These OWL resources will help you learn how to use the American Psychological Association (APA) citation and format style. This section contains resources on in-text citation and the References page, as well as APA sample papers, slide presentations, and the APA classroom poster.
APA Overview and Workshop
This workshop provides an overview of APA (American Psychological Association) style and where to find help with different APA resources. It provides an annotated list of links to all of our APA materials and an APA overview. It is an excellent place to start to learn about APA format.
APA Formatting and Style Guide
APA (American Psychological Association) style is most commonly used to cite sources within the social sciences. This resource, revised according to the 6th edition, second printing of the APA manual, offers examples for the general format of APA research papers, in-text citations, endnotes/footnotes, and the reference page. For more information, please consult the Publication Manual of the American Psychological Association, (6th ed., 2nd printing).
Where do I Begin?
This handout provides detailed information about how to write research papers including discussing research papers as a genre, choosing topics, and finding sources.
Contributors: Jack Raymond Baker, Allen Brizee, Ashley Velázquez
Last Edited: 2018-02-14 04:24:26
There is neither template nor shortcut for writing a research paper; again, the process is, amongst other things, one of practice, experience, and organization, and begins with the student properly understanding the assignment at hand.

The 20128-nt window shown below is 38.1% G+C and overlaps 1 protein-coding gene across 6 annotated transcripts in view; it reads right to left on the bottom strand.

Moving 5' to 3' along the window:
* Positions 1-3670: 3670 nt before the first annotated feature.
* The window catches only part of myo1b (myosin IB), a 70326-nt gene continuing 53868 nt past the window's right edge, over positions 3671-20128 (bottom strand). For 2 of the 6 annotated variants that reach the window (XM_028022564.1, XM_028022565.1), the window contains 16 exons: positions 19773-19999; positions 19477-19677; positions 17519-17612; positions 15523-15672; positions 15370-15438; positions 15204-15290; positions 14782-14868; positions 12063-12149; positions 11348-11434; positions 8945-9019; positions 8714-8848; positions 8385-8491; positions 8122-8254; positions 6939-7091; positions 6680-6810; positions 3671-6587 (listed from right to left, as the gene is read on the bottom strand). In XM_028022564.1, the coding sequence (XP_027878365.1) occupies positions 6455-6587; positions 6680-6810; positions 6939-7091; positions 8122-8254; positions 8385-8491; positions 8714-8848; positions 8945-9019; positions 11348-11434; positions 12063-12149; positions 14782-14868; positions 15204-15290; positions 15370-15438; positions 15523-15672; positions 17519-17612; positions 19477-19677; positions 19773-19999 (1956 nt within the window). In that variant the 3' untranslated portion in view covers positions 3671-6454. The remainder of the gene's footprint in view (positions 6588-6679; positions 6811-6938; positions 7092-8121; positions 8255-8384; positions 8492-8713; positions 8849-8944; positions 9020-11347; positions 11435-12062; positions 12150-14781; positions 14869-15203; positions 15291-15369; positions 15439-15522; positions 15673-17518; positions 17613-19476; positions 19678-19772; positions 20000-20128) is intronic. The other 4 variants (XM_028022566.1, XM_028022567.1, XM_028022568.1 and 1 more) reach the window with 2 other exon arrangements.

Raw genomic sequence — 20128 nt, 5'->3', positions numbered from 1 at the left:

As many college students know, the writer may find himself composing three quite different research papers for three quite different courses all at the same time in a single semester. Each of these papers may have varying page lengths, guidelines, and expectations.
Therefore, in order for a student to become an experienced researcher and writer, she must not only pay particular attention to the genre, topic, and audience, but must also become skilled in researching, outlining, drafting, and revising.
For a discussion of where to begin one's research, see Research: Overview.
Outlining is an integral part of the process of writing. For a detailed discussion see Developing an Outline .
Drafting is one of the last stages in the process of writing a research paper. No drafting should take place without a research question or thesis statement; otherwise, the student will find himself writing without a purpose or direction. Think of the research question or thesis statement as a compass. The research the student has completed is a vast sea of information through which he must navigate; without a compass, the student will be tossed aimlessly about by the waves of sources. In the end, he might discover the Americas (though the journey will be much longer than needed), or—and what is more likely—he will sink.
For some helpful ideas concerning the initial stages of writing, see Starting the Writing Process .
Revising, Editing, Proofreading
Revising is the process consisting of:
- Major, sweeping, changes to the various drafts of a project
- An evaluation of word choice throughout the project
- The removal paragraphs and sometimes, quite painfully, complete pages of text
- Rethinking the whole project and reworking it as needed
Editing is a process interested in the general appearance of a text, and includes the following:
- Analysis of the consistency of tone and voice throughout the project
- Correction of minor errors in mechanics and typography
- Evaluation of the logical flow of thought between paragraphs and major ideas
This process is best completed toward the final stages of the project, since much of what is written early on is bound to change anyway.
Proofreading is the final stage in the writing process, and consists of a detailed final reread in order to find any mistakes that may have been overlooked in the previous revisions.
For a discussion of proofreading, see Proofreading Your Writing .